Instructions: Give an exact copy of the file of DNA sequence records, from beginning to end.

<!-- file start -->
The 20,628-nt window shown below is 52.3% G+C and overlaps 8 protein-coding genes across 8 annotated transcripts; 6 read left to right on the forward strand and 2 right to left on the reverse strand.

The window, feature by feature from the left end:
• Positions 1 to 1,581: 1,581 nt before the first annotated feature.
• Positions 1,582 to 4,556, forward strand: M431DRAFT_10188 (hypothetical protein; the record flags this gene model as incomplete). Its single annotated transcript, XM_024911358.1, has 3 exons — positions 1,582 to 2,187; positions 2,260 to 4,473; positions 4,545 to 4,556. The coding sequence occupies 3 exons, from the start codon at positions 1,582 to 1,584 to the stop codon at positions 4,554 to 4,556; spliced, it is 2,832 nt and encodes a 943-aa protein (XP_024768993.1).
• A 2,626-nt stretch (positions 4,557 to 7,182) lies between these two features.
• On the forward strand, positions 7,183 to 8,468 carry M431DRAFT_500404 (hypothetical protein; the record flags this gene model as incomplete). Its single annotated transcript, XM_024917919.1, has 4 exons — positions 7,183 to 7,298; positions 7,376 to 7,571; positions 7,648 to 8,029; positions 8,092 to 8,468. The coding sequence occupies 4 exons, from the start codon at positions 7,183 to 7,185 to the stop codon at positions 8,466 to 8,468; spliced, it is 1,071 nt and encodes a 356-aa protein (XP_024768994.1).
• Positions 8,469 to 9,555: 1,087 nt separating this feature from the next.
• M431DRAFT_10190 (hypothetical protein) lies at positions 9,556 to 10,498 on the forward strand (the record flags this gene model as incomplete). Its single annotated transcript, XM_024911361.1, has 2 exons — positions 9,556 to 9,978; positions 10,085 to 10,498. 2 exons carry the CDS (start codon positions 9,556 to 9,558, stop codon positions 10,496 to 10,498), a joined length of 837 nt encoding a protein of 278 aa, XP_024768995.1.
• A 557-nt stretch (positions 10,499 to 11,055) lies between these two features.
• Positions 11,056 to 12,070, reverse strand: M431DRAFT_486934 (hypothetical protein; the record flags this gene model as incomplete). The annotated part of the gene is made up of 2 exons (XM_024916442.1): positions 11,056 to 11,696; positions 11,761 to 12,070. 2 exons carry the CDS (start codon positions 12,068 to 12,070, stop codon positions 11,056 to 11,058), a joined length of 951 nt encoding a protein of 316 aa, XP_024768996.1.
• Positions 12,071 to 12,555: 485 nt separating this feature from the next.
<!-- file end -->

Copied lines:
The 20,628-nt window shown below is 52.3% G+C and overlaps 8 protein-coding genes across 8 annotated transcripts; 6 read left to right on the forward strand and 2 right to left on the reverse strand.

The window, feature by feature from the left end:
• Positions 1 to 1,581: 1,581 nt before the first annotated feature.
• Positions 1,582 to 4,556, forward strand: M431DRAFT_10188 (hypothetical protein; the record flags this gene model as incomplete). Its single annotated transcript, XM_024911358.1, has 3 exons — positions 1,582 to 2,187; positions 2,260 to 4,473; positions 4,545 to 4,556. The coding sequence occupies 3 exons, from the start codon at positions 1,582 to 1,584 to the stop codon at positions 4,554 to 4,556; spliced, it is 2,832 nt and encodes a 943-aa protein (XP_024768993.1).
• A 2,626-nt stretch (positions 4,557 to 7,182) lies between these two features.
• On the forward strand, positions 7,183 to 8,468 carry M431DRAFT_500404 (hypothetical protein; the record flags this gene model as incomplete). Its single annotated transcript, XM_024917919.1, has 4 exons — positions 7,183 to 7,298; positions 7,376 to 7,571; positions 7,648 to 8,029; positions 8,092 to 8,468. The coding sequence occupies 4 exons, from the start codon at positions 7,183 to 7,185 to the stop codon at positions 8,466 to 8,468; spliced, it is 1,071 nt and encodes a 356-aa protein (XP_024768994.1).
• Positions 8,469 to 9,555: 1,087 nt separating this feature from the next.
• M431DRAFT_10190 (hypothetical protein) lies at positions 9,556 to 10,498 on the forward strand (the record flags this gene model as incomplete). Its single annotated transcript, XM_024911361.1, has 2 exons — positions 9,556 to 9,978; positions 10,085 to 10,498. 2 exons carry the CDS (start codon positions 9,556 to 9,558, stop codon positions 10,496 to 10,498), a joined length of 837 nt encoding a protein of 278 aa, XP_024768995.1.
• A 557-nt stretch (positions 10,499 to 11,055) lies between these two features.
• Positions 11,056 to 12,070, reverse strand: M431DRAFT_486934 (hypothetical protein; the record flags this gene model as incomplete). The annotated part of the gene is made up of 2 exons (XM_024916442.1): positions 11,056 to 11,696; positions 11,761 to 12,070. 2 exons carry the CDS (start codon positions 12,068 to 12,070, stop codon positions 11,056 to 11,058), a joined length of 951 nt encoding a protein of 316 aa, XP_024768996.1.
• Positions 12,071 to 12,555: 485 nt separating this feature from the next.